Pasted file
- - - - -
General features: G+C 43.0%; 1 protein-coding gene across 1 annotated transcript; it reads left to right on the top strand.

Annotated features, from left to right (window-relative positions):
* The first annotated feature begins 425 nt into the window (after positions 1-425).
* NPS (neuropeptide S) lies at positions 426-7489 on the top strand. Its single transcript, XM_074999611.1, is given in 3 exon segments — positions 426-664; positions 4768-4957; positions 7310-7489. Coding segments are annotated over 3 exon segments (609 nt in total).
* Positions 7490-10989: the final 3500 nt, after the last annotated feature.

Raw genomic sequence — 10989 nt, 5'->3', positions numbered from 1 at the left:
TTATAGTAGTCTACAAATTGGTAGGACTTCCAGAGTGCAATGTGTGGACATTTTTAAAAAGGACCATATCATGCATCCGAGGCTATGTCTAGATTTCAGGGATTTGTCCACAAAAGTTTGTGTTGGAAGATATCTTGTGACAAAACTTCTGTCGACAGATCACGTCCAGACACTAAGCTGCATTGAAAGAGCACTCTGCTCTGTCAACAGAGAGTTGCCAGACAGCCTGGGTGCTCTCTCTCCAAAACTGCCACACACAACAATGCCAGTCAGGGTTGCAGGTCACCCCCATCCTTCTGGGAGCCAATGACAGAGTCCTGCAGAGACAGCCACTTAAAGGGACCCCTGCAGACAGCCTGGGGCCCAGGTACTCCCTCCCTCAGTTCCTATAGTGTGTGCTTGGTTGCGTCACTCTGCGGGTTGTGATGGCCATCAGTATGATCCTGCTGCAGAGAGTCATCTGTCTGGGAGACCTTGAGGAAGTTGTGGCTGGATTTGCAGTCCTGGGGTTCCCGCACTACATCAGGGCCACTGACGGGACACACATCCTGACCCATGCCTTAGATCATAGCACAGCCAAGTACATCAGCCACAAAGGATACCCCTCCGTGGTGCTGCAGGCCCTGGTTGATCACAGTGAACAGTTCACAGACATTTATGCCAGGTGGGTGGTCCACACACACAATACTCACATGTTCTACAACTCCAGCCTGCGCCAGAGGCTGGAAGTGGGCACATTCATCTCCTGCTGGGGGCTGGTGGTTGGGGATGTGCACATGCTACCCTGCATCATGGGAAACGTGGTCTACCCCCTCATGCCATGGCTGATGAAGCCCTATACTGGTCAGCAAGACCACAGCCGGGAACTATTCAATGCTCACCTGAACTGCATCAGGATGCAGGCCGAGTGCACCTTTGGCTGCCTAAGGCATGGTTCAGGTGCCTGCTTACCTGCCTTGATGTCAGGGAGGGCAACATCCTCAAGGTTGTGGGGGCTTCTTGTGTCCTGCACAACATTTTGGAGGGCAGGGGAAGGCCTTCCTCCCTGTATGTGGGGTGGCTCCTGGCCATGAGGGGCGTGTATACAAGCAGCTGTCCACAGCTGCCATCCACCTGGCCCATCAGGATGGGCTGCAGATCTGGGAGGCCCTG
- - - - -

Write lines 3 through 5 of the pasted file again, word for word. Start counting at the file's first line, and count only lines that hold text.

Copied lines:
* The first annotated feature begins 425 nt into the window (after positions 1-425).
* NPS (neuropeptide S) lies at positions 426-7489 on the top strand. Its single transcript, XM_074999611.1, is given in 3 exon segments — positions 426-664; positions 4768-4957; positions 7310-7489. Coding segments are annotated over 3 exon segments (609 nt in total).
* Positions 7490-10989: the final 3500 nt, after the last annotated feature.